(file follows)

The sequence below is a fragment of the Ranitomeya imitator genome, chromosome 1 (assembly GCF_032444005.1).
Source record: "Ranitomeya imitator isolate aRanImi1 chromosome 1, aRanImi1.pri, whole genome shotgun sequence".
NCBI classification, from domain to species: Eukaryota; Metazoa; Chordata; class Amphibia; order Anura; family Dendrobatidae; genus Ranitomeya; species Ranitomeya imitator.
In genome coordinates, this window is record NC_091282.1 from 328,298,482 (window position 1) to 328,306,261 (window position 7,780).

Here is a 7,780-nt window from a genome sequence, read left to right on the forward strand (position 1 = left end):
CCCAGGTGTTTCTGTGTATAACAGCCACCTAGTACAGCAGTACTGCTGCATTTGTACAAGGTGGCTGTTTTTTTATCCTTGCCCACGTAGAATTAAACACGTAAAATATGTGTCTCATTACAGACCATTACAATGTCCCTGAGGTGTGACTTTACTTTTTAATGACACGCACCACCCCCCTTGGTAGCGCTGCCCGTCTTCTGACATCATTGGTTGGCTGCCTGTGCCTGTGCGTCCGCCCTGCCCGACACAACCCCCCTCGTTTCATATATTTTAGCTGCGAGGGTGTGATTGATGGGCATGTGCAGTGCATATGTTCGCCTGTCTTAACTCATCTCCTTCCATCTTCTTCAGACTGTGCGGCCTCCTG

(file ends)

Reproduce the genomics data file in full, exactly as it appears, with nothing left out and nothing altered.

The sequence below is a fragment of the Ranitomeya imitator genome, chromosome 1 (assembly GCF_032444005.1).
Source record: "Ranitomeya imitator isolate aRanImi1 chromosome 1, aRanImi1.pri, whole genome shotgun sequence".
NCBI classification, from domain to species: Eukaryota; Metazoa; Chordata; class Amphibia; order Anura; family Dendrobatidae; genus Ranitomeya; species Ranitomeya imitator.
In genome coordinates, this window is record NC_091282.1 from 328,298,482 (window position 1) to 328,306,261 (window position 7,780).

Here is a 7,780-nt window from a genome sequence, read left to right on the forward strand (position 1 = left end):
CCCAGGTGTTTCTGTGTATAACAGCCACCTAGTACAGCAGTACTGCTGCATTTGTACAAGGTGGCTGTTTTTTTATCCTTGCCCACGTAGAATTAAACACGTAAAATATGTGTCTCATTACAGACCATTACAATGTCCCTGAGGTGTGACTTTACTTTTTAATGACACGCACCACCCCCCTTGGTAGCGCTGCCCGTCTTCTGACATCATTGGTTGGCTGCCTGTGCCTGTGCGTCCGCCCTGCCCGACACAACCCCCCTCGTTTCATATATTTTAGCTGCGAGGGTGTGATTGATGGGCATGTGCAGTGCATATGTTCGCCTGTCTTAACTCATCTCCTTCCATCTTCTTCAGACTGTGCGGCCTCCTG